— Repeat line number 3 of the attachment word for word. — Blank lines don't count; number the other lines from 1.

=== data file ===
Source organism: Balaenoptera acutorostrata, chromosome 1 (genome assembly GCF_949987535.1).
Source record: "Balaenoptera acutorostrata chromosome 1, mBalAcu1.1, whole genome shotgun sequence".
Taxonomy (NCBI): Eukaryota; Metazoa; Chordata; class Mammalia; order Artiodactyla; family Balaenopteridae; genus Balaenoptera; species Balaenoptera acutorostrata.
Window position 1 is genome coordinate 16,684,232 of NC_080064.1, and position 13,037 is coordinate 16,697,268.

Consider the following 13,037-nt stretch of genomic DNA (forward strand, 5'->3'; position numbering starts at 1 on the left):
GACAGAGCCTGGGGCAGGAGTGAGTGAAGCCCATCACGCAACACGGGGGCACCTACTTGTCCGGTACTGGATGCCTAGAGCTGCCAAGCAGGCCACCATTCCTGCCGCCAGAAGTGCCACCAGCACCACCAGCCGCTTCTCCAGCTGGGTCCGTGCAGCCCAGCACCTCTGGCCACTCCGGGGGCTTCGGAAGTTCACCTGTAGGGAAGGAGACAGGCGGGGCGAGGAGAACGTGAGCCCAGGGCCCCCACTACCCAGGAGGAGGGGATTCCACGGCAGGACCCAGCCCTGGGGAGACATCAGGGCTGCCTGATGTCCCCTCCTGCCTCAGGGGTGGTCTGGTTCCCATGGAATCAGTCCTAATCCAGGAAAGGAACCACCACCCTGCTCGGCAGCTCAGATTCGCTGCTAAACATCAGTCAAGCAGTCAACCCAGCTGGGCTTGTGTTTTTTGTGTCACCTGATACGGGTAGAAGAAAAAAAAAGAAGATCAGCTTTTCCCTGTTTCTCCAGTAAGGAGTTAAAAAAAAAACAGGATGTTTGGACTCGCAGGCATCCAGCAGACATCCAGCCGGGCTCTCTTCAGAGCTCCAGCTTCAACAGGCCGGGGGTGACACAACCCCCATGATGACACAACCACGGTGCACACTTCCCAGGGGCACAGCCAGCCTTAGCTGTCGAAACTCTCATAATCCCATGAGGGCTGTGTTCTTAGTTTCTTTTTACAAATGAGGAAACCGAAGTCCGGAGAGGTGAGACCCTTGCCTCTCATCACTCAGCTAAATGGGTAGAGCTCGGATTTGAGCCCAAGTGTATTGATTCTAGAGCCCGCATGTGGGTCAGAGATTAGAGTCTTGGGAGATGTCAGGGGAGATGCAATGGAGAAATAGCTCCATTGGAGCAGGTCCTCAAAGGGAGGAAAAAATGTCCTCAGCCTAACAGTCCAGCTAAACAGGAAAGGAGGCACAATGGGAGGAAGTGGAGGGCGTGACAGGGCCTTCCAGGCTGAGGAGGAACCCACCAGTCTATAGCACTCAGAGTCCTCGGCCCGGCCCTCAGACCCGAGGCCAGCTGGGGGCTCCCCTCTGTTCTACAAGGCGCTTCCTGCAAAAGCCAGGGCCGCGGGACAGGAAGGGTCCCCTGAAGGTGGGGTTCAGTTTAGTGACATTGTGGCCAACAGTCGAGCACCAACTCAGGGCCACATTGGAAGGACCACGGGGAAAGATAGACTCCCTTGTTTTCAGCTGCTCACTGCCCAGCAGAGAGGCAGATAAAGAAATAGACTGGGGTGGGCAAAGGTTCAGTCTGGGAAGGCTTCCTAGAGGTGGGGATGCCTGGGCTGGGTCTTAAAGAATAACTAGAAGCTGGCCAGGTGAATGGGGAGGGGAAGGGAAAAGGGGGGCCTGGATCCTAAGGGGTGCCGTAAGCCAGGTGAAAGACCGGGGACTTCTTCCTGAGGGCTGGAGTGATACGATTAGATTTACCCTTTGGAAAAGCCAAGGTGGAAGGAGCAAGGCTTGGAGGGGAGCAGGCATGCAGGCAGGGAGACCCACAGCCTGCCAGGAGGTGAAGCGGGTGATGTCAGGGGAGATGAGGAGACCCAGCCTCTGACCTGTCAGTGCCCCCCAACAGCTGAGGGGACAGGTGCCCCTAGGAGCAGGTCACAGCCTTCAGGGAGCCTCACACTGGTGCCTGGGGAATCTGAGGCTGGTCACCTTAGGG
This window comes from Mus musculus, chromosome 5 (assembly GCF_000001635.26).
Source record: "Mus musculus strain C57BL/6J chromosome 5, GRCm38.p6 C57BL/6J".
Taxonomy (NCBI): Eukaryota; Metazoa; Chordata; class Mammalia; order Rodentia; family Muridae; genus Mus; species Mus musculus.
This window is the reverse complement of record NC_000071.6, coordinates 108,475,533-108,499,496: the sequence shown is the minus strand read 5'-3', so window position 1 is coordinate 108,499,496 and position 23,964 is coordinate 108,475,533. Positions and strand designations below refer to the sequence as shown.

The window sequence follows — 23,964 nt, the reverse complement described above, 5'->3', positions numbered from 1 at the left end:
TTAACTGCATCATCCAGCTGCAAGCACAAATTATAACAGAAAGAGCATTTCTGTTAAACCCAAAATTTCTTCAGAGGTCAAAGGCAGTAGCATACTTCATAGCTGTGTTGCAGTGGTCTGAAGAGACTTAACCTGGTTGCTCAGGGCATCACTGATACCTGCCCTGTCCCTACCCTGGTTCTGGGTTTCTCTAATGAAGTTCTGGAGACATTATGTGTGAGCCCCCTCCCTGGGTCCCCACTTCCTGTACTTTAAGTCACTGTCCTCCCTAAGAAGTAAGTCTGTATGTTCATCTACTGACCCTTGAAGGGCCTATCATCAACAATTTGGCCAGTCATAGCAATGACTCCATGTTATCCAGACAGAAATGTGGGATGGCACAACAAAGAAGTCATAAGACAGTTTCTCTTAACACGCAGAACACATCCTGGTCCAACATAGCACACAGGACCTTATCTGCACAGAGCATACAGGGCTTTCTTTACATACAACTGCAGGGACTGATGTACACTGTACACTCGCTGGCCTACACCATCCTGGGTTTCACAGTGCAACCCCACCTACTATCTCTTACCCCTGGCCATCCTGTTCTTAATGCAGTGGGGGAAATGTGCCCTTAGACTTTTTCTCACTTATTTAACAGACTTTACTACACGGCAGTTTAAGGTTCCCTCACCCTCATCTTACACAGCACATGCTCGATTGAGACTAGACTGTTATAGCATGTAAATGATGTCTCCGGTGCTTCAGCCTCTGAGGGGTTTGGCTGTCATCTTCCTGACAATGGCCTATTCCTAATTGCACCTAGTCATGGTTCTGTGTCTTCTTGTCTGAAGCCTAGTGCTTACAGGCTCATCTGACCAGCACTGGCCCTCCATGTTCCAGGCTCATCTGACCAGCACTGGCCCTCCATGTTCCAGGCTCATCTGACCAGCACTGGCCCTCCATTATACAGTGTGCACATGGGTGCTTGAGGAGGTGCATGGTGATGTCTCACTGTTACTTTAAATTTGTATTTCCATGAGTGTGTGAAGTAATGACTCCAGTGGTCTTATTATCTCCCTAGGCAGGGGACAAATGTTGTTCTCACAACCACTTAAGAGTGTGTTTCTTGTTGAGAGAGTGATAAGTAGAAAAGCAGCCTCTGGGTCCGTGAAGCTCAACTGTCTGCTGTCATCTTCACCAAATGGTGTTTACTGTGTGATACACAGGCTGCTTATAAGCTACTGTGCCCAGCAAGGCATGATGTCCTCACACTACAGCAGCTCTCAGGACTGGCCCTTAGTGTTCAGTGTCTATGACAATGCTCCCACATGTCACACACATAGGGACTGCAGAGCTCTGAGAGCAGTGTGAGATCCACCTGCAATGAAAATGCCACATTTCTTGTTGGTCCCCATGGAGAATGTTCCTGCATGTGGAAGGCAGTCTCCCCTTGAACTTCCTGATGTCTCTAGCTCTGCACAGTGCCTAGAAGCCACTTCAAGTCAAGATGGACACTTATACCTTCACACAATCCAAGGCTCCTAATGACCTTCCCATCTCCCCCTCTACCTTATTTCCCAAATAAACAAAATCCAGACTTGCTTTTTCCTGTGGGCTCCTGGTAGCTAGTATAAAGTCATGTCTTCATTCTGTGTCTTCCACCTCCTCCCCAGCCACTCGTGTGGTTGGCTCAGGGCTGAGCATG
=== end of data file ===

Taxonomy (NCBI): Eukaryota; Metazoa; Chordata; class Mammalia; order Artiodactyla; family Balaenopteridae; genus Balaenoptera; species Balaenoptera acutorostrata.